Research Article
Issue Date: January/February 2020
Published Online: September 30, 2019
Updated: April 30, 2020
Clinical Utility of Multisensory Environments for People With Intellectual and Developmental Disabilities: A Scoping Review
Author Affiliations
  • Lauren Breslin, BS, is Medical Student, Mayo Clinic Alix School of Medicine, Rochester, MN; Breslin.lauren@mayo.edu
  • Nichole Guerra, MS, DBA, is Director, Research Center, The Resource Exchange, Colorado Springs, CO.
  • Lori Ganz, MS, OTR/L, is Director, Clinical Services, The Resource Exchange, Colorado Springs, CO.
  • David Ervin, MA, is CEO, Jewish Foundation for Group Homes, Rockville, MD.
Article Information
Pediatric Evaluation and Intervention / Research Articles
Research Article   |   September 30, 2019
Clinical Utility of Multisensory Environments for People With Intellectual and Developmental Disabilities: A Scoping Review
American Journal of Occupational Therapy, September 2019, Vol. 74, 7401205060. https://doi.org/10.5014/ajot.2020.037267
American Journal of Occupational Therapy, September 2019, Vol. 74, 7401205060. https://doi.org/10.5014/ajot.2020.037267
Abstract

Importance: Adults with intellectual and developmental disabilities (IDD) are twice as likely as their peers without disabilities to have had a physical exam in the past year; however, as a result of challenging behavior during office visits, they are significantly less likely to have received recommended health screenings. Challenging behaviors in clinical settings have been identified as a barrier to providing adequate care for this population.

Objective: This scoping review examined the within-session effects of multisensory environments (MSEs) on people with IDD to determine the clinical utility of MSEs for this population.

Data Sources: Studies published between January 1, 2000, and August 1, 2018, were identified using Summon and Google Scholar.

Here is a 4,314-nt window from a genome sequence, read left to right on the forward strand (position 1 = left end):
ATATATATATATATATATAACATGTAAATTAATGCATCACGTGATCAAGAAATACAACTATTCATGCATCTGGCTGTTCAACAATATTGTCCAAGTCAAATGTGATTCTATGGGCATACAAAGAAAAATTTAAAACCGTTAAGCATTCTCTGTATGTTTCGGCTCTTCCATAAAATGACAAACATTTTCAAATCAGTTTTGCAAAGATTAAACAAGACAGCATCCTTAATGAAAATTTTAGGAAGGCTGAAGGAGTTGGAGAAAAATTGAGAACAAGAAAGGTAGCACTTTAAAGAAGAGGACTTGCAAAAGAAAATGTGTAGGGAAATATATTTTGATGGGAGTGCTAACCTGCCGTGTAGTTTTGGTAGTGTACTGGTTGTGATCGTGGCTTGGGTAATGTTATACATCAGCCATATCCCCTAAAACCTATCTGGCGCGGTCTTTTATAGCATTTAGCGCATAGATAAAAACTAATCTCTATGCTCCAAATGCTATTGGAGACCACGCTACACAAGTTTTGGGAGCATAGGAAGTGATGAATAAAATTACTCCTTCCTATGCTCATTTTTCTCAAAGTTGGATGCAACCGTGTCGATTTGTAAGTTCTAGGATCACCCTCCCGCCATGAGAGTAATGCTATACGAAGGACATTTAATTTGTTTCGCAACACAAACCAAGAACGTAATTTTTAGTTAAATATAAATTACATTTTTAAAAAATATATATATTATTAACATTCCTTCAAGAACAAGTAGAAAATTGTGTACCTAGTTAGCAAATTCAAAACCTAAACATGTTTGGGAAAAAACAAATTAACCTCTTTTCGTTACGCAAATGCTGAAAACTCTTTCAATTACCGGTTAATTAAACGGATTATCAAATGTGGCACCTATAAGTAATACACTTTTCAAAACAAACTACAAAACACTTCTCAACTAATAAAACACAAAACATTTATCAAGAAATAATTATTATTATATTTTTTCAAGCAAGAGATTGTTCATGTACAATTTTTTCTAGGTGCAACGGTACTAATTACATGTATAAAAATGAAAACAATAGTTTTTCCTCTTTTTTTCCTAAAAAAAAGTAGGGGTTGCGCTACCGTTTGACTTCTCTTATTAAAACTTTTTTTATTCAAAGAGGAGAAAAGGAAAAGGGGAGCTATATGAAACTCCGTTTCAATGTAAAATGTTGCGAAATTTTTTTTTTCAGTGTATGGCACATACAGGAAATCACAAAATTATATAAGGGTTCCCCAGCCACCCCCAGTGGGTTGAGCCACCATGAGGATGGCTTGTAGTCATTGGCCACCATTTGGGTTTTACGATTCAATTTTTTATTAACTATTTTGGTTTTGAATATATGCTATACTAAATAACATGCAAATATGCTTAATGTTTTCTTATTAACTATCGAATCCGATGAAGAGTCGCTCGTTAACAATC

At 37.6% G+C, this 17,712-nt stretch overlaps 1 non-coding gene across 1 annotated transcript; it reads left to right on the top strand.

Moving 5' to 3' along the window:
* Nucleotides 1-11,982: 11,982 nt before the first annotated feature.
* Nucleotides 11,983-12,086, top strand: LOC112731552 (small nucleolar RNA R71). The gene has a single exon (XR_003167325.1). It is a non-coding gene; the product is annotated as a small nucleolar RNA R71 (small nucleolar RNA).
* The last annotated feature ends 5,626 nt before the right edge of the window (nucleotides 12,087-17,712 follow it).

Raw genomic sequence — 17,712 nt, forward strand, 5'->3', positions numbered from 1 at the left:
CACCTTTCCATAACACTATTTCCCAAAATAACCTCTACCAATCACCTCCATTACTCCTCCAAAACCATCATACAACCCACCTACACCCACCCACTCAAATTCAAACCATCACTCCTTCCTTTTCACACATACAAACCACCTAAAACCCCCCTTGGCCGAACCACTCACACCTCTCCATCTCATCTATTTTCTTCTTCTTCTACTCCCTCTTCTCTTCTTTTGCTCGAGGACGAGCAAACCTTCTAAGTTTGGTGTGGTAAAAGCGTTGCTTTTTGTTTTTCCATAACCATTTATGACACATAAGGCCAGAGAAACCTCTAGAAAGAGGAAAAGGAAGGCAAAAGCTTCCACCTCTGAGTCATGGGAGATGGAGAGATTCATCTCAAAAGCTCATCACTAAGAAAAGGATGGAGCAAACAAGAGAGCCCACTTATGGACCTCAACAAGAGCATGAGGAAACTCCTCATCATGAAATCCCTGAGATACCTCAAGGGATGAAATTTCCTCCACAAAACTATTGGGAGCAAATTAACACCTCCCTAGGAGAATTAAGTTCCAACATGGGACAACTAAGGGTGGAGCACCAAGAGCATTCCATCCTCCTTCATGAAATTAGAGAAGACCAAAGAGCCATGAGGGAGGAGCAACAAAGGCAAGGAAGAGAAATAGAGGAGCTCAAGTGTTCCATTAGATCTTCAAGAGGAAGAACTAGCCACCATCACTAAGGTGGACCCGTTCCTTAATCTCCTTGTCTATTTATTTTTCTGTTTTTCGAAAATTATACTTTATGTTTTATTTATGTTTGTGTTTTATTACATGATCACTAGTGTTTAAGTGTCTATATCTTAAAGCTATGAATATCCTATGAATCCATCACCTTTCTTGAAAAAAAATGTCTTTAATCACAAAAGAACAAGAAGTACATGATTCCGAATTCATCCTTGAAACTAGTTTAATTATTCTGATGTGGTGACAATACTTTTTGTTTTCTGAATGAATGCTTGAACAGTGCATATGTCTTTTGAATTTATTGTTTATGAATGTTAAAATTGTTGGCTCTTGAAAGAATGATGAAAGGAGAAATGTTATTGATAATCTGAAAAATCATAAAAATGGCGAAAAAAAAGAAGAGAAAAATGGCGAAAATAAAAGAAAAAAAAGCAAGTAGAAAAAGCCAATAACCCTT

Study Selection: Studies were included in the review if they systematically collected and reported data on within-session effects of an MSE intervention on people with IDD.

Findings: Thirteen studies met criteria for this review: 4 with Level I evidence, 2 with Level II evidence, 3 with Level III evidence, and 4 with Level IV evidence. Studies examined the effects of MSEs on maladaptive behaviors, positive behaviors, distress and discomfort, activity and alertness states, and cost of care for people with IDD.

Conclusion and Relevance: Preliminary support was found for the use of MSEs in clinical settings to reduce anxiety and challenging behaviors in patients with IDD during clinical care. Further research is needed to determine the efficacy of MSEs for producing the effects described in this review.

What This Article Adds: The findings support the potential of MSEs as a tool that occupational therapy practitioners can use to support their clients with IDD who have sensory sensitivities in clinical settings. This article also highlights a multidisciplinary approach whereby medical providers and occupational therapy practitioners could work together in nontraditional ways to support this population.